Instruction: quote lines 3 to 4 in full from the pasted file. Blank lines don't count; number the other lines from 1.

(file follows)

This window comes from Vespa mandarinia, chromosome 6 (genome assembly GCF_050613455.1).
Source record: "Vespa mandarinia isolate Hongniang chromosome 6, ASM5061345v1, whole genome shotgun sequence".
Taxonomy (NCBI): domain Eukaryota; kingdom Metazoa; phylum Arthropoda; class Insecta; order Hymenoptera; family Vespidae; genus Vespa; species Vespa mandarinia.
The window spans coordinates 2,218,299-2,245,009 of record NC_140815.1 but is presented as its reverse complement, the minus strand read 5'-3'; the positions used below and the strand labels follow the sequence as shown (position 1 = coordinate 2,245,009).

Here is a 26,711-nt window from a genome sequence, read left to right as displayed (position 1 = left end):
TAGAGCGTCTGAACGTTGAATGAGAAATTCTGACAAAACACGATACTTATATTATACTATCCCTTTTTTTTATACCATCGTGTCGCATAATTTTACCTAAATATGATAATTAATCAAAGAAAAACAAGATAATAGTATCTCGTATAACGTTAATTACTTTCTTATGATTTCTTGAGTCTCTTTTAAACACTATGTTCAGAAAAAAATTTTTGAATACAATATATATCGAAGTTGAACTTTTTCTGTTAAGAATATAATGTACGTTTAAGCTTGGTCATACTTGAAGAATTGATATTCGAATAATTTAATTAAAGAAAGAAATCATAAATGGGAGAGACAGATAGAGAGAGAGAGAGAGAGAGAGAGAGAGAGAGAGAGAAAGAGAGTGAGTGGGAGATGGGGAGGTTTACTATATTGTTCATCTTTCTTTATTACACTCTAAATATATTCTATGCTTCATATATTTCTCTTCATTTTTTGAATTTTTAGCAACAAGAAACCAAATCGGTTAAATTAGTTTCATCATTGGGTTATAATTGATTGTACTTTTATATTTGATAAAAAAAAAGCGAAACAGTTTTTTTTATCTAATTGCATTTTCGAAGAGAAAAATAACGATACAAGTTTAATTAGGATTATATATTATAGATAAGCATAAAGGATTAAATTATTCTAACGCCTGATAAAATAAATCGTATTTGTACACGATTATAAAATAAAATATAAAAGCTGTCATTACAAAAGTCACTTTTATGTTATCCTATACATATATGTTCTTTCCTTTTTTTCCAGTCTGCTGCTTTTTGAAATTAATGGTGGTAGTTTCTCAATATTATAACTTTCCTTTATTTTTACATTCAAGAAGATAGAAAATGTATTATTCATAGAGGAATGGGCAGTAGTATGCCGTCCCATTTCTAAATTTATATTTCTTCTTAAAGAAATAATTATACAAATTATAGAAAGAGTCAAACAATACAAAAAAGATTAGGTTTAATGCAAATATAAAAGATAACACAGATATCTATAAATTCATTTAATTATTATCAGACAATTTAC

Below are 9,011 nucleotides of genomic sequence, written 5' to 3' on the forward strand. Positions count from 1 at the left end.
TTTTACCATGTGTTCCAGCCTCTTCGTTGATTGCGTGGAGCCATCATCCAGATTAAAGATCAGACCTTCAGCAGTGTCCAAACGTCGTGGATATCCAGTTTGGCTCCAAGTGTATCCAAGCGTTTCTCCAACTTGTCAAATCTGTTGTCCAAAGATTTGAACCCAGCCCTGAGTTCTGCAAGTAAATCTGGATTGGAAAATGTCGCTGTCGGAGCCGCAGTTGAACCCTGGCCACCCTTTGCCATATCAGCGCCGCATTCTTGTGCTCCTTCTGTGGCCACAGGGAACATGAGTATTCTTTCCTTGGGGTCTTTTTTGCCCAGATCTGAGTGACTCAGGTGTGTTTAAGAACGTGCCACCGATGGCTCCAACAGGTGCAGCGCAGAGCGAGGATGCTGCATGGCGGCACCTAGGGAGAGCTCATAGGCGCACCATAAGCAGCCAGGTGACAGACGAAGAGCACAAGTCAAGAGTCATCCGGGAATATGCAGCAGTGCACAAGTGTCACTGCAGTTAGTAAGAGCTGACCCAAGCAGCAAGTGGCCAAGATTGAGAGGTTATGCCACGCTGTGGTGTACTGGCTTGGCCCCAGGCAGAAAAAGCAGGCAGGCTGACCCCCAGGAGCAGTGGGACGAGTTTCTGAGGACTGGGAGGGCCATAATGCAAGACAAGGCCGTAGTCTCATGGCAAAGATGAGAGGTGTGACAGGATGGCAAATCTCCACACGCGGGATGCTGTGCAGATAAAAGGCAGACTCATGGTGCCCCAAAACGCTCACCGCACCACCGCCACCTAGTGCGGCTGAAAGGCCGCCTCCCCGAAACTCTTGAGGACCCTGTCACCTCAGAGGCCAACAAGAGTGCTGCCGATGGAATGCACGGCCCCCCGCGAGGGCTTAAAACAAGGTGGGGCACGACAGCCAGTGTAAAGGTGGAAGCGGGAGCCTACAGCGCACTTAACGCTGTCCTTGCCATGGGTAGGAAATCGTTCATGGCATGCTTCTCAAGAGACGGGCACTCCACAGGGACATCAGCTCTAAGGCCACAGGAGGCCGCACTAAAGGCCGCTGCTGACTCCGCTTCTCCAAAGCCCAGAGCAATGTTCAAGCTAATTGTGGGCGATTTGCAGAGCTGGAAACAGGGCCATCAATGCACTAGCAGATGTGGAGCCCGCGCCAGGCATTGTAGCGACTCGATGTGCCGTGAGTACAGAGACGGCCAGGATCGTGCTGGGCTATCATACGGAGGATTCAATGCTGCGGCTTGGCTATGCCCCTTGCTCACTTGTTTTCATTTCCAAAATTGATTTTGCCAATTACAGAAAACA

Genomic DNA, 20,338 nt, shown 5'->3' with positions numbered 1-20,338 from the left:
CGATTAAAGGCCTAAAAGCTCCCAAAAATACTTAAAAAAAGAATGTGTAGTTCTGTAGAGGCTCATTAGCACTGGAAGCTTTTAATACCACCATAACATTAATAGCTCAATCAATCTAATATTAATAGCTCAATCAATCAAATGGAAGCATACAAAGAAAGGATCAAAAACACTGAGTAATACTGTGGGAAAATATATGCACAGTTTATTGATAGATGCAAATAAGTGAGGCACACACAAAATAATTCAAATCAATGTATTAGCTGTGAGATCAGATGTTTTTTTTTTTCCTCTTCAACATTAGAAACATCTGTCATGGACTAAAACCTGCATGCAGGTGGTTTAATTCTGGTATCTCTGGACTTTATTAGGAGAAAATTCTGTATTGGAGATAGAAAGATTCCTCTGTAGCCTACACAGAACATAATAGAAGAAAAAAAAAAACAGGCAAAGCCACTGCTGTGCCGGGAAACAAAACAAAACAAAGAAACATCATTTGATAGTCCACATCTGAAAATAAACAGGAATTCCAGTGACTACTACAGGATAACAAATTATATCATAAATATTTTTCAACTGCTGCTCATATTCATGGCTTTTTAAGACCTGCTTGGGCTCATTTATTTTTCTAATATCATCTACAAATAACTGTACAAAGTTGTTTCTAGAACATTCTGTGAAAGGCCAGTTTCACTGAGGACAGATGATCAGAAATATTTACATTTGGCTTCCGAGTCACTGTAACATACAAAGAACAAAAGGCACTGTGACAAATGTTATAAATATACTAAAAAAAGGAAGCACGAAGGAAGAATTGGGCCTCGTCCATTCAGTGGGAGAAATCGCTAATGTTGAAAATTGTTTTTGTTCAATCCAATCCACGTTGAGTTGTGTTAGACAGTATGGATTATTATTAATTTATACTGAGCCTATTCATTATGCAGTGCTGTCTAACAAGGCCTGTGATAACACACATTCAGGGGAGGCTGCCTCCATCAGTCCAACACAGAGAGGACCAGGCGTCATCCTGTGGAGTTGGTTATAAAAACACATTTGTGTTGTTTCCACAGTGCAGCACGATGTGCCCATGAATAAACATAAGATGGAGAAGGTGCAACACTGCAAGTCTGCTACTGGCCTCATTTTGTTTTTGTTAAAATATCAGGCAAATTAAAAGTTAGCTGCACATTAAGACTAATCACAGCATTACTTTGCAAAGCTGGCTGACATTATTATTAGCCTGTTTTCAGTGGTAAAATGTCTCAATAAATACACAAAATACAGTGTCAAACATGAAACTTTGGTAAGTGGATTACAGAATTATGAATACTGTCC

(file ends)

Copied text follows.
Taxonomy (NCBI): domain Eukaryota; kingdom Metazoa; phylum Arthropoda; class Insecta; order Hymenoptera; family Vespidae; genus Vespa; species Vespa mandarinia.
The window spans coordinates 2,218,299-2,245,009 of record NC_140815.1 but is presented as its reverse complement, the minus strand read 5'-3'; the positions used below and the strand labels follow the sequence as shown (position 1 = coordinate 2,245,009).